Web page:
Ms. Young tucks this away to come back to another day. She knows that this idea can be counterintuitive for students and that very interesting and mathematically important discussions might ensue.

Rounding the Subtrahend with Fractions and Decimals

Rounding the subtrahend works with decimals much like it does with whole numbers. We choose subtrahends that can easily be rounded to a whole number. When there are a different number of decimal places in the subtrahend, students have a little more to think about.
Decimals Example:
小数 示例

"I rounded 1.97 to 2; then I subtracted 2 from 4.34 and that gave me 2.34. Then I had to add . 03 back because I took away too many. So I got 2.37."
"我把 1.97 四舍五入为 2,然后从 4.34 减去 2,得出 2.34。然后我又加了 0.03,因为我减去的太多了。所以我得到了 2.37"。
Problems to get you started:
Fractions work the same way, although they may seem harder because of the weak understanding of fractions that some students have. Again, we want to use a subtrahend close to a whole number. We start with denominators in which one is a factor of the other. Fourths and eighths are a good place to start. Here are some examples to get you started.

2. Decompose the Subtrahend:

Decompose (or break up) the Subtrahend is a "removal" strategy that students often take up before other strategies. This is an important strategy because students learn that they can take numbers apart in order to reason in more efficient ways.
分解(或拆分)小半径是一种 "移除 "策略,学生往往先于其他策略学习。这是一种重要的策略,因为学生可以从中了解到,他们可以将数字拆分开来,从而以更有效的方式进行推理。
Decompose the Subtrahend uses students' comfort with subtracting multiples of ten and their fluency with small numbers. Decomposing the subtrahend can give students confidence as they are learning to use strategies that make sense to them.
分解小数利用了学生对 10 的倍数减法的熟悉程度和对小数的流利程度。分解小数可以给学生带来信心,因为他们正在学习使用对他们有意义的策略。

How to choose problems that invite Decompose the Subtrahend:

Decomposing the subtrahend is a strategy that students use naturally. In order to encourage this strategy, we start with two-digit-minus-one-digit problems where the subtrahend is larger than the ones digit in the minuend and not too close to 10.
分解小数是学生自然使用的一种策略。为了鼓励学生使用这种策略,我们先从两位数减一位数的问题开始,在这些问题中,小数的尾数比尾数中的一位数大,而且不太接近 10。
Problems to get you started:
Once students have begun to use this strategy, they will apply it to larger problems such as:
Unfortunately, this strategy pretty quickly becomes less efficient as the numbers get larger. But using it gives students easy access to thinking about subtraction in new ways and thus makes sense as an early focus in Number Talks. Don't worry about this. You'll find that students will gravitate to strategies that work more efficiently with a broad range of problems.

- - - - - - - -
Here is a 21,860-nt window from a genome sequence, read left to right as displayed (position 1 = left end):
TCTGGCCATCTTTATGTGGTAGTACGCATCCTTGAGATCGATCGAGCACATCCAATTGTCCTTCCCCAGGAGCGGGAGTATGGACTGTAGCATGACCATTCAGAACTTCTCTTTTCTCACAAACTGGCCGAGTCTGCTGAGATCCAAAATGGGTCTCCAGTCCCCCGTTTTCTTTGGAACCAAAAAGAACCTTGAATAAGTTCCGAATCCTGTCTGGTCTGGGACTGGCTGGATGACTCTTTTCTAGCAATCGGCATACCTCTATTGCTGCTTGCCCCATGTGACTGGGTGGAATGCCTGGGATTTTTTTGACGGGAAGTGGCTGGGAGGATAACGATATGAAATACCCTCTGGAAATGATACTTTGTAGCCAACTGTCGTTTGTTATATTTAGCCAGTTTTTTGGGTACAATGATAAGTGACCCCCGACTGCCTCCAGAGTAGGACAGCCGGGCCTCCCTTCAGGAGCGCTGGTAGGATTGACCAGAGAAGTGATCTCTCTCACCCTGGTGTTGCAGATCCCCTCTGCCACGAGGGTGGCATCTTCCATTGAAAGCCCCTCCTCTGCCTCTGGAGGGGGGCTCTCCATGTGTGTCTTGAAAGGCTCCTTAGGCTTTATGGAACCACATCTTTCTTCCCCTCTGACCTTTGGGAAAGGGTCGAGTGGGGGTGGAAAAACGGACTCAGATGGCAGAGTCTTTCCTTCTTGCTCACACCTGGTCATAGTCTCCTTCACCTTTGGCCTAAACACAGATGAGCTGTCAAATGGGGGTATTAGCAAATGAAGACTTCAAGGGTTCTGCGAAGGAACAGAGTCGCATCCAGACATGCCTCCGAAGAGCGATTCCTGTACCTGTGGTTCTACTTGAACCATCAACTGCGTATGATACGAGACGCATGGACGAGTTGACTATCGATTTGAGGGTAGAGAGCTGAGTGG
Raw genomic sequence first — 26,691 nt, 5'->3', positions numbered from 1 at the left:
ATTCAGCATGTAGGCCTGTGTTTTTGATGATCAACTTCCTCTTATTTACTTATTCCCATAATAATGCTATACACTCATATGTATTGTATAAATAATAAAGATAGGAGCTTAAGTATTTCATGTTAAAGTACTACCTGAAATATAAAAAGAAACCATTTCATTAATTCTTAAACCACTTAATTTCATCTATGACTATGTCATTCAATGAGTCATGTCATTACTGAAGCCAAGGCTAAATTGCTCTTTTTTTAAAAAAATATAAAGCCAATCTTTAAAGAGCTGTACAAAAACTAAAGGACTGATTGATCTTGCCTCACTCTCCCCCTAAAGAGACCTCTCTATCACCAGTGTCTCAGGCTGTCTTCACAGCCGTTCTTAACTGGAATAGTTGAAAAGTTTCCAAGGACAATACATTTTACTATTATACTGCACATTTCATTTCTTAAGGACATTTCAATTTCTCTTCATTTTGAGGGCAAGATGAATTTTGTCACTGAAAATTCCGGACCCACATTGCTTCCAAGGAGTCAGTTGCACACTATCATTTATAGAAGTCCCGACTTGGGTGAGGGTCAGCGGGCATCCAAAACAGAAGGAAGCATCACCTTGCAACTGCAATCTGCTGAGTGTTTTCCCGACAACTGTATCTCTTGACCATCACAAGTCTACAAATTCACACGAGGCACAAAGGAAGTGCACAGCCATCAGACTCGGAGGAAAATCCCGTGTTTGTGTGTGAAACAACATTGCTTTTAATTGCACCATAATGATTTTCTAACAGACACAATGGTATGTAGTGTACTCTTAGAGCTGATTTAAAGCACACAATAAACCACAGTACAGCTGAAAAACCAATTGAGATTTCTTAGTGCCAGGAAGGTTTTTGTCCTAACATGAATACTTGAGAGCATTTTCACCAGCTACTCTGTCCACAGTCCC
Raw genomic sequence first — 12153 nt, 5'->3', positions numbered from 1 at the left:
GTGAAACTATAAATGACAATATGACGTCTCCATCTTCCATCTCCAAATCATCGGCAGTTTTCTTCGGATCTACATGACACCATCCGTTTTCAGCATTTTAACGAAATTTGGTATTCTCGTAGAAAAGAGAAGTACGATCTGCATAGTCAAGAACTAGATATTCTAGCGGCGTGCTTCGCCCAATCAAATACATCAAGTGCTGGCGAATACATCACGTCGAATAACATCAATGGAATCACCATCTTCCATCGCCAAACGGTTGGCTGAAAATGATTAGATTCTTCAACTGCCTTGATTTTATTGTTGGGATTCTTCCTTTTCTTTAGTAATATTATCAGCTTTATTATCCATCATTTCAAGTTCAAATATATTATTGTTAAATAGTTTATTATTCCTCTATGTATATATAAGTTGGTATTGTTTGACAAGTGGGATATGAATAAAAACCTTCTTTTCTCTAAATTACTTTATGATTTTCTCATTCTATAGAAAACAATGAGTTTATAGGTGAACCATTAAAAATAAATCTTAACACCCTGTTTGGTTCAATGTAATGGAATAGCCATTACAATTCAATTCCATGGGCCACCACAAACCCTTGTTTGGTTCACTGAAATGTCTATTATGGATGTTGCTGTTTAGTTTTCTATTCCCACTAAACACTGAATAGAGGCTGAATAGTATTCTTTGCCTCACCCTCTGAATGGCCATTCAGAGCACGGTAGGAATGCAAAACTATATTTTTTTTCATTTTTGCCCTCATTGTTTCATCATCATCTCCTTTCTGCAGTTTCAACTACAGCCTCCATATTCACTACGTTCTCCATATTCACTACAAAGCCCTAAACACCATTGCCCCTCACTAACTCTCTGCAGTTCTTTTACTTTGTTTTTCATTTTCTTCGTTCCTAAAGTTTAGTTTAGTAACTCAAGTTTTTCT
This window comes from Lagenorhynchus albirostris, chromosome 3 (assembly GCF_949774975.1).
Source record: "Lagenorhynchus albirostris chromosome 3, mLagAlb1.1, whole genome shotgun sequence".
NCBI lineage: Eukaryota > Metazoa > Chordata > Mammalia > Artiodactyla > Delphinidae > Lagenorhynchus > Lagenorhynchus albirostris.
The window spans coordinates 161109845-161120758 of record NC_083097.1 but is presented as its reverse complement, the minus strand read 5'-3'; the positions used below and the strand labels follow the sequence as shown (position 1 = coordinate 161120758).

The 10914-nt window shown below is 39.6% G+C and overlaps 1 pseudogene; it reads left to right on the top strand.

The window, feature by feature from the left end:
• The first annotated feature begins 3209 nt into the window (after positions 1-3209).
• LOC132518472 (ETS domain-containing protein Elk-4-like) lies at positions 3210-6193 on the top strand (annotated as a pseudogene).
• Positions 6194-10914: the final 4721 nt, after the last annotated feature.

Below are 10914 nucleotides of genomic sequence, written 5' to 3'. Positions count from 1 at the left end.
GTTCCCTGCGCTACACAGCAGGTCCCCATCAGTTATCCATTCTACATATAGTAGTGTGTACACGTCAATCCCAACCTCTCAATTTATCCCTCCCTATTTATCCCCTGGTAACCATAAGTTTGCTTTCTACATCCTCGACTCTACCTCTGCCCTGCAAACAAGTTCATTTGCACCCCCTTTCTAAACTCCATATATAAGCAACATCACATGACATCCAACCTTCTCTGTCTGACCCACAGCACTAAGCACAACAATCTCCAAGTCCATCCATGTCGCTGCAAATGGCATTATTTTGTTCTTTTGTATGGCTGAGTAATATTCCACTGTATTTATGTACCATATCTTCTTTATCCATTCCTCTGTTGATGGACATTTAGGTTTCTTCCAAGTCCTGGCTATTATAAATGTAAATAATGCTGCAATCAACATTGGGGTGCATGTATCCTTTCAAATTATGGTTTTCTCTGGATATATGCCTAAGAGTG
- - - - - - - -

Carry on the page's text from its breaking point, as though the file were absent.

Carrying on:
遗憾的是,随着数字的增大,这种策略的效率很快就会降低。但是,使用这种方法可以让学生轻松地以新的方式思考减法,因此作为 "数说 "的早期重点是有意义的。不用担心这个问题。你会发现,学生会倾向于使用更有效的策略来解决各种问题。

Questions that are useful for Decompose the Subtrahend:
对 "分解小数 "有用的问题:

  • How did you decide what to take away?
-Why did you want to break the numbers apart?
  • Did anyone break the subtrahend apart in a different way?

3. Add Instead: 3.改为添加:

Adding to subtract is an efficient way to do problems that don't work so easily by rounding the subtrahend. The idea that they might never have to subtract again delights many students. And, when recording on an open number line, this strategy also sets the stage for understanding subtraction as the distance between two numbers.
How to choose problems that invite students to Add Instead:
如何选择能吸引学生 "反向添加 "的问题:
When students see two numbers that are close together, someone will usually find the difference by adding up. When recording, it is important to make sure students know where the answer is (see pages 39 and 40).
当学生看到两个数字相差无几时,通常会有人通过加法找出差值。记录时,一定要让学生知道答案在哪里(见第 39 和 40 页)。
When choosing problems for this strategy, we look for subtrahends that are much like those that we chose for Round the Subtrahend but are closer together.
在为这一策略选择问题时,我们要寻找与 "四舍五入 "中选择的问题很相似,但相距更近的小数。
We might start with these kinds of problems:

Then we move on to these kinds of problems:
Once students use this strategy, they will be ready to plunge into more complicated problems. Although they might not use the most efficient adding strategies at first, they will gravitate to more efficient moves. In the example problem , students may start with 28 and
一旦学生使用了这一策略,他们就可以着手解决更复杂的问题了。虽然一开始他们可能不会使用最有效的加法策略,但他们会倾向于使用更有效的方法。在例题 中,学生可以先算 28,然后再算 28。
skip by tens: plus 5 to get to 63 . Another student may begin at 28 and jump 2 to get to 30 , then skip by tens, 40 , 50,60 plus 3 is 63 , again adding 35 in all. But over time students will realize that once they have made a jump to a "friendly" number, they can get from that number to any number in just one jump. For example, 28 plus 2 gets them to 30 ; then a jump of 33 gets them to 63 .
跳过十位: 加 5 得 63。另一个学生可能从 28 开始,跳 2 到 30,然后跳到 10,40、50、60 加 3 是 63,总共再加 35。但随着时间的推移,学生会意识到,一旦他们跳到一个 "友好 "的数字,他们只需跳一次就可以从这个数字跳到任何数字。例如,28 加 2 可以得到 30;然后跳 33 可以得到 63。

Questions that are useful for the Add Instead strategy: